Geoff Keighley teased another announcement today at 11:00 AM ET and he dropped an impressive looking tech demo with the help of Epic Games.
During the Summer Game Fest livestream, we got our first glimpse at Unreal Engine 5 running on PlayStation 5. Called “Lumen in the Land of Nanite,” the technological demo isn’t an actual video game but it showcases what developers can do with the latest iteration of Unreal Engine. And while Epic Games stated the demo is playable, I think many of us who watched want whatever this is, to be a full-fledged title.
The biggest takeaway from today’s event focus on the new tools used in Unreal Engine 5: Lumen and Nanite. According to engineers working on the engine, Lumen refers to the new lighting system which is fully dynamic. Nanite is a tool focused on creating more detailed environments and it’s clearly a spectacle I’m ready to invest in after watching the demo.
Here are the two blurbs better explaining what Lumen and Nanite do:
Nanite virtualized micro polygon geometry frees artists to create as much geometric detail as the eye can see. Nanite virtualized geometry means that film-quality source art comprising hundreds of millions or billions of polygons can be imported directly into Unreal Engine—anything from ZBrush sculpts to photogrammetry scans to CAD data—and it just works. Nanite geometry is streamed and scaled in real-time so there are no more polygon count budgets, polygon memory budgets, or draw count budgets; there is no need to bake details to normal maps or manually author LODs, and there is no loss in quality.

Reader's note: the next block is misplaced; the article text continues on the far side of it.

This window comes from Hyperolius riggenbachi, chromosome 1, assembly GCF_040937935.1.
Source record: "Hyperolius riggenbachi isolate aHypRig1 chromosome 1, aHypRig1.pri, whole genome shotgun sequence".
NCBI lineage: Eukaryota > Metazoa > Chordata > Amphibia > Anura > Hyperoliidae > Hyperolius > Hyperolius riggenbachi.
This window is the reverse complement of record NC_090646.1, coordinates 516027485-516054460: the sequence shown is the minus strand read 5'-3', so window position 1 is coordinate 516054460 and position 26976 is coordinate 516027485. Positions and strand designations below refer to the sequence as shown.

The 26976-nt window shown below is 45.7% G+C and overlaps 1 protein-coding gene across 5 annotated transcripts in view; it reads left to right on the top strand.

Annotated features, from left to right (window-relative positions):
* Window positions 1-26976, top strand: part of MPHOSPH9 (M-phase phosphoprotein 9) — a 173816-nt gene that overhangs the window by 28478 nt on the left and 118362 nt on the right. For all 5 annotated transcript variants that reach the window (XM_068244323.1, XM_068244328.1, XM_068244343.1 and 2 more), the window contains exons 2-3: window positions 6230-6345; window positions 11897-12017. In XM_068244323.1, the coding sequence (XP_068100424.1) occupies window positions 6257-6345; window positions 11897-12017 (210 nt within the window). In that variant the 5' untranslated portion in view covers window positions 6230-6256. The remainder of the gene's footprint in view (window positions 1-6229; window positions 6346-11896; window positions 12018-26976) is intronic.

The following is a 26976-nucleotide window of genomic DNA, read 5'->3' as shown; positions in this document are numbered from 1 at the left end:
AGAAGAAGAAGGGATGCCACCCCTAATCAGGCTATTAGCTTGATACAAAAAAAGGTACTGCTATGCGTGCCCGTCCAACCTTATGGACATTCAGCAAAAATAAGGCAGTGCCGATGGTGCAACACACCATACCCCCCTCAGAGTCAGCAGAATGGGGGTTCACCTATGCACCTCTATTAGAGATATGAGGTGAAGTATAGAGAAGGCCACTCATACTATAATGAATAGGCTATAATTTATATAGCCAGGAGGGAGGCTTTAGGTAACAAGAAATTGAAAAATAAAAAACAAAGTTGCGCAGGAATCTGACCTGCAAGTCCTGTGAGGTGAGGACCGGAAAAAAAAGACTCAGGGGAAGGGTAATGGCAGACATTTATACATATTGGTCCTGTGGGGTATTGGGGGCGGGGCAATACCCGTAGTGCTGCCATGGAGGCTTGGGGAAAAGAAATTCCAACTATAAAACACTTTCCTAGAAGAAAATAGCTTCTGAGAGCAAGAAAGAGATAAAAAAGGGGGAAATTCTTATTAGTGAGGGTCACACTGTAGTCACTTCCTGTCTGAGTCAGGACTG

Lumen is a fully dynamic global illumination solution that immediately reacts to scene and light changes. The system renders diffuse interreflection with infinite bounces and indirect specular reflections in huge, detailed environments, at scales ranging from kilometres to millimetres. Artists and designers can create more dynamic scenes using Lumen, for example, changing the sun angle for the time of day, turning on a flashlight, or blowing a hole in the ceiling, and indirect lighting will adapt accordingly. Lumen erases the need to wait for lightmap bakes to finish and to author lightmap UVs—huge time savings when an artist can move a light inside the Unreal Editor and lighting looks the same as when the game is run on the console.
Unreal Engine 5 will be available in 2021 and according to the FAQ, royalties when using the engine are waived on the first $1 million in gross revenue. This is retroactive to January 1, 2020.
Speaking to Tim Sweeney, the head of Epic mentioned that the SSD technology powering the PlayStation 5 is astounding.